In the Bible, the Holy Spirit, speaking through a Psalmist, says this about how God views his word, small “w”.

Psalm 138:2 I will worship toward thy holy temple, and praise thy name for thy lovingkindness and for thy truth: for thou hast magnified thy word above all thy name.

In earlier days in America, the Bible may have been the only book in a person’s house. Many of the early Americans learned to read by daily Bible reading within their families. Remember the country song about Bible reading called “The Family Bible”, written by Jim Ed Brown, I believe, and sung by both Willie Nelson and Johnny Cash?
“Rock of Ages, Rock of Ages cleft for me.

There's a fam'ly bible on the table
Each page is torn and hard to read
But the fam'ly bible on the table
Will ever be my key to memories.

At the end of day when work was over
And when the evening meal was done
Dad would read to us from the fam'ly bible
And we'd count our many blessings one by one.

I can see us sittin' 'round the table
When from the fam'ly bible dad would read
I can hear my mother softly singing
Rock of Ages, Rock of Ages cleft for me.

This old world of ours is full of troubles
This old world would oh, so better be
If we had more bibles on the table
And mothers singing Rock of Ages cleft for me.

I can see us sittin' 'round the table
When from the fam'ly bible dad would read
I can hear my mother softly singing
Rock of Ages, Rock of Ages cleft for me.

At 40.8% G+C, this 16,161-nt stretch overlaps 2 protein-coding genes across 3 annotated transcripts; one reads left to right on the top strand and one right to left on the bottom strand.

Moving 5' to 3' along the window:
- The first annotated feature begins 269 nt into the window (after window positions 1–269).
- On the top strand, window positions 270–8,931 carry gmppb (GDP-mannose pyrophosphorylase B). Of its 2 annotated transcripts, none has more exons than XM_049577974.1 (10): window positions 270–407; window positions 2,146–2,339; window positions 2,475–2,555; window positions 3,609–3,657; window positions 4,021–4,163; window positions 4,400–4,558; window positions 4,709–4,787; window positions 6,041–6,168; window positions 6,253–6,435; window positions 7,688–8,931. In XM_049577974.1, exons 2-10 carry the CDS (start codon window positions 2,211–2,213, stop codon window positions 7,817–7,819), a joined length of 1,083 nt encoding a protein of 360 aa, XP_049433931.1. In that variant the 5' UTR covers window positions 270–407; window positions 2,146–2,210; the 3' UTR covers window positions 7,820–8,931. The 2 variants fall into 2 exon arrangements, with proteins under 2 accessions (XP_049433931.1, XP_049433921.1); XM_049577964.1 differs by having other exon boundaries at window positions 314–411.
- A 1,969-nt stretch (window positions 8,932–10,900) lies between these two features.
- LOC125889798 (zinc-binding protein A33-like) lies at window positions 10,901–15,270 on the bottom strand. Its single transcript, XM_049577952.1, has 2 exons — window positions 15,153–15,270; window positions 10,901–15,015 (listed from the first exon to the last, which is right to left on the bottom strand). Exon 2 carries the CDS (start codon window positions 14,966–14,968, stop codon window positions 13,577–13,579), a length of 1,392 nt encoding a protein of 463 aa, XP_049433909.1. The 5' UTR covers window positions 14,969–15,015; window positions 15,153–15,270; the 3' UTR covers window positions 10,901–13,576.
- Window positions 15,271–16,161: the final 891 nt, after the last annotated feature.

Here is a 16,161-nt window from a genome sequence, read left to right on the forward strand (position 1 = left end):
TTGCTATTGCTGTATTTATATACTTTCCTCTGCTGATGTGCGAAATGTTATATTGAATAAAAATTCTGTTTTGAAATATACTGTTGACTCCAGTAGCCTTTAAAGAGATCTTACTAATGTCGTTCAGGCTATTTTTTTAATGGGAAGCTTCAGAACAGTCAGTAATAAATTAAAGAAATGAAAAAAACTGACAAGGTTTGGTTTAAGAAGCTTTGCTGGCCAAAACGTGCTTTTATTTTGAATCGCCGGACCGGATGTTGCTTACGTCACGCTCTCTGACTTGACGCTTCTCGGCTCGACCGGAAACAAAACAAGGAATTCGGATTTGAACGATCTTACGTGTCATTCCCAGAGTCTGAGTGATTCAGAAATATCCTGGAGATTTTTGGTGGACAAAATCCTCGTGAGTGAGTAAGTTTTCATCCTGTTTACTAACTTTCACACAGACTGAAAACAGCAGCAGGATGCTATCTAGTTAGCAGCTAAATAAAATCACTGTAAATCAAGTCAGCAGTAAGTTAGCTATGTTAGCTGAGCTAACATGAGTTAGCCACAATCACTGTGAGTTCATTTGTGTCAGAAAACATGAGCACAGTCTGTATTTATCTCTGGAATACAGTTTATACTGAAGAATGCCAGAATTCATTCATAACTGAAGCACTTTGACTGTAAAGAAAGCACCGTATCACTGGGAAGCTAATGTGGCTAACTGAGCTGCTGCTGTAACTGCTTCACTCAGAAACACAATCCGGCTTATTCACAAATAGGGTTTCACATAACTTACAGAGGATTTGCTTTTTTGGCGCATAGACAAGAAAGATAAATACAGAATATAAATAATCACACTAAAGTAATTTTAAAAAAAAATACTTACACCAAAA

Rock of Ages, Rock of Ages cleft for me...”

There is also an old poem by Amos Wells that I’ve been inspired by about reading the Bible entitled “When You Read the Bible Through”.

“I supposed I knew my Bible
Reading piecemeal, hit and miss,
Now a bit of John or Matthew,
Now a snatch of Genesis,
Certain chapters of Isaiah
Certain Psalms (the twenty-third);
Twelfth of Romans, First of Proverbs
Yes, I thought I knew the Word;
But I found that thorough reading
Was a different thing to do,
And the way was unfamiliar
When I read the Bible through.
Oh, the massive, mighty volume!
Oh, the treasures manifold!
Oh, the beauty of the wisdom
And the grace it proved to hold!
As the story of the Hebrews
Swept in majesty along,
As it leaped in waves prophetic,
As it burst to sacred song,
As it gleamed with Christly omens,
The Old Testament was new,
Strong with cumulative power,
When I read the Bible through.
Ah, imperial Jeremiah,
With his keen, coruscant mind,
And the blunt old Nehemiah,
And Ezekiel refined!
Newly came the Minor Prophets,
Each with his distinctive robe;
Newly came the Song idyllic,
And the tragedy of Job,
Deuteronomy, the regal,
To a towering mountain grew,
With its comrade peaks around it,
When I read the Bible through.
What a radiant procession
As the pages rise and fall,
James the sturdy, John the tender
Oh, the myriad-minded Paul!
Vast apocalyptic glories
Wheel and thunder, flash and flame,
While the church triumphant raises
One incomparable name.
Ah, the story of the Savior
Never glows supremely true
Till you read it whole and swiftly,
Till you read the Bible through.
You who like to play at Bible,
Dip and dabble, here and there,